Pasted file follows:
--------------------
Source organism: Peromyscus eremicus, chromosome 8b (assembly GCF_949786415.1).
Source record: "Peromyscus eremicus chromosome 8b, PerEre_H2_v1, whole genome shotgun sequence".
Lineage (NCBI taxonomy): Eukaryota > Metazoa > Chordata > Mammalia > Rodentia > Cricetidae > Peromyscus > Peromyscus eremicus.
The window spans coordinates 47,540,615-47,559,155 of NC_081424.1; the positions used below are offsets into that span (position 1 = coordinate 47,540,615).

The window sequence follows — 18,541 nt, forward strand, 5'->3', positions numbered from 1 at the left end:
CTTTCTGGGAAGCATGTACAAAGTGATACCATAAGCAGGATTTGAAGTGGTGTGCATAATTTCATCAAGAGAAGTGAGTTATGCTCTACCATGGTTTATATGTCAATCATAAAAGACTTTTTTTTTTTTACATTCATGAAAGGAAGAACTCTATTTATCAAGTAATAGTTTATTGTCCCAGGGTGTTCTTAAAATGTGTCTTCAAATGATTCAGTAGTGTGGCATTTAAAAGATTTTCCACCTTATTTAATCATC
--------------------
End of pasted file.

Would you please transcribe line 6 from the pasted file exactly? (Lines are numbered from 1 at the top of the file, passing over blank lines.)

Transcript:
CTTTCTGGGAAGCATGTACAAAGTGATACCATAAGCAGGATTTGAAGTGGTGTGCATAATTTCATCAAGAGAAGTGAGTTATGCTCTACCATGGTTTATATGTCAATCATAAAAGACTTTTTTTTTTTTACATTCATGAAAGGAAGAACTCTATTTATCAAGTAATAGTTTATTGTCCCAGGGTGTTCTTAAAATGTGTCTTCAAATGATTCAGTAGTGTGGCATTTAAAAGATTTTCCACCTTATTTAATCATC